In sportswriting, no one may embody that ethos more than Dave Kindred. Sunday night’s 60 Minutes aired an outstanding feature on Kindred, a legendary sportswriter who’s worked for the Louisville Courier-Journal, Atlanta Journal-Constitution, Washington Post (where he was syndicated throughout the country), and Sporting News, and had to scratch the writing itch when he saw a story too good to ignore.
Correspondent Jon Wertheim (a tremendous sportswriter himself, largely at Sports Illustrated) caught up with Kindred, who moved back to Illinois after retiring and enjoyed watching the Morton High School girls basketball team enough that he was compelled to write about the Lady Potters regularly for the team’s website.
Here’s a clip, but you can watch the entire feature at CBSNews.com.
An award-winning reporter and columnist who’s covered Super Bowls, World Series, Olympics, and chronicled the career of Muhammad Ali might consider it beneath him to write about a high school girls basketball team. That’s the kind of beat a writer might take as a first job out of college.
But with fewer outlets available and most publications phasing out the general sports columnist (once the premier job at a newspaper or magazine) nowadays, Kindred had to find another platform.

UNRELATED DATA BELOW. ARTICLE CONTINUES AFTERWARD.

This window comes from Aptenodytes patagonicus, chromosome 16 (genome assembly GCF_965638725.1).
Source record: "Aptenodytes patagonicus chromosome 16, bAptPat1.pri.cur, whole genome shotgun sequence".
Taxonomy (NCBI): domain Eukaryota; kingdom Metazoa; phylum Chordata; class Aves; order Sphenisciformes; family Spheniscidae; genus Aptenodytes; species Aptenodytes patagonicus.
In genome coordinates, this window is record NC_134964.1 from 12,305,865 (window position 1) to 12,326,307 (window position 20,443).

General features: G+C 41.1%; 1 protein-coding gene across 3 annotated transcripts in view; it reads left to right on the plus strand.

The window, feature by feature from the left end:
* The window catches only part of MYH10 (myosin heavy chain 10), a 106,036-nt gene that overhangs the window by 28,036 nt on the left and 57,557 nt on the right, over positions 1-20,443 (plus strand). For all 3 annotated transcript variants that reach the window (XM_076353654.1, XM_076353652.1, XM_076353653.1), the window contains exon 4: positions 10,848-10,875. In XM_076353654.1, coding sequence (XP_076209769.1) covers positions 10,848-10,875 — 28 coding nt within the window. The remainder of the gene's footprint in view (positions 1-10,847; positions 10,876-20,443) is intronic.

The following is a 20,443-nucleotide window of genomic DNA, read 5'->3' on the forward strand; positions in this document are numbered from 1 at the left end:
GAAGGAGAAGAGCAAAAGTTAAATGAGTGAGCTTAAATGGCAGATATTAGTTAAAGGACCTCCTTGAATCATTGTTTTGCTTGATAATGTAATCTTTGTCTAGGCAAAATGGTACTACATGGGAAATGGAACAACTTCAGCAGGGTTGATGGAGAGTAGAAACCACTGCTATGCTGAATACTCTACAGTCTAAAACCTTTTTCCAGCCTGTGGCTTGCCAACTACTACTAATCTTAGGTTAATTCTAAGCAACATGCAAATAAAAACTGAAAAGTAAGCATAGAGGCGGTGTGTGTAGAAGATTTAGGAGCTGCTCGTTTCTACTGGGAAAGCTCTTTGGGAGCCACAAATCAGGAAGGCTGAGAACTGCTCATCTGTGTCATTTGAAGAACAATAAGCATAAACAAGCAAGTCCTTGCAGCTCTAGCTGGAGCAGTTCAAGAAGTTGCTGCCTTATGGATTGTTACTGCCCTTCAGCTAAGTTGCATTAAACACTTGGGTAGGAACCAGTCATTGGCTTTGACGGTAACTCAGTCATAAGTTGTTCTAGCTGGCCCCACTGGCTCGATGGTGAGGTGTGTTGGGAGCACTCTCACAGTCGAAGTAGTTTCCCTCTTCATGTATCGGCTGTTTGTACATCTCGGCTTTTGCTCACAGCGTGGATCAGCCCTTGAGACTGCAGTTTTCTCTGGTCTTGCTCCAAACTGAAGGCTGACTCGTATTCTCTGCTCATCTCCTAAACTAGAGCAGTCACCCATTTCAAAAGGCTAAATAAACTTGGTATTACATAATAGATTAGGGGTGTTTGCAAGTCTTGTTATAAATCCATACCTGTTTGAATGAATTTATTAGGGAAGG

Like Kindred said, writers write. And writing, doing what he knew how to do better than anything else, helped him cope with personal tragedies, including his wife suffering a debilitating stroke, by giving him some purpose. Those who feel the need to write, who want to tell good stories and hear from interesting people, whether they’re making money from it or not, can surely relate.
It’s a wonderful story, regardless of whether or not you’re familiar with Kindred’s work and career. I grew up reading those Washington Post columns and his column was the first thing I turned to when I got a copy of Sporting News in the mail.
Kindred’s book on Muhammad Ali and Howard Cosell, Sound and Fury, is one of my favorite sports books. (As I’ve gone through my collection and tried to pare it down for donations to Goodwill and used bookstores, that’s one which I’ll never let go.)
During the conversation with Wertheim, it’s apparent how much this means to Kindred, as well as the coach and women who still can’t believe that such an accomplished writer wants to chronicle their achievements. (And the Lady Potters have many achievements, winning four consecutive state championships.)
Any fan of Kindred, any fan of writing, and anyone who’s needed to keep moving forward in the face of tragedy should enjoy this piece.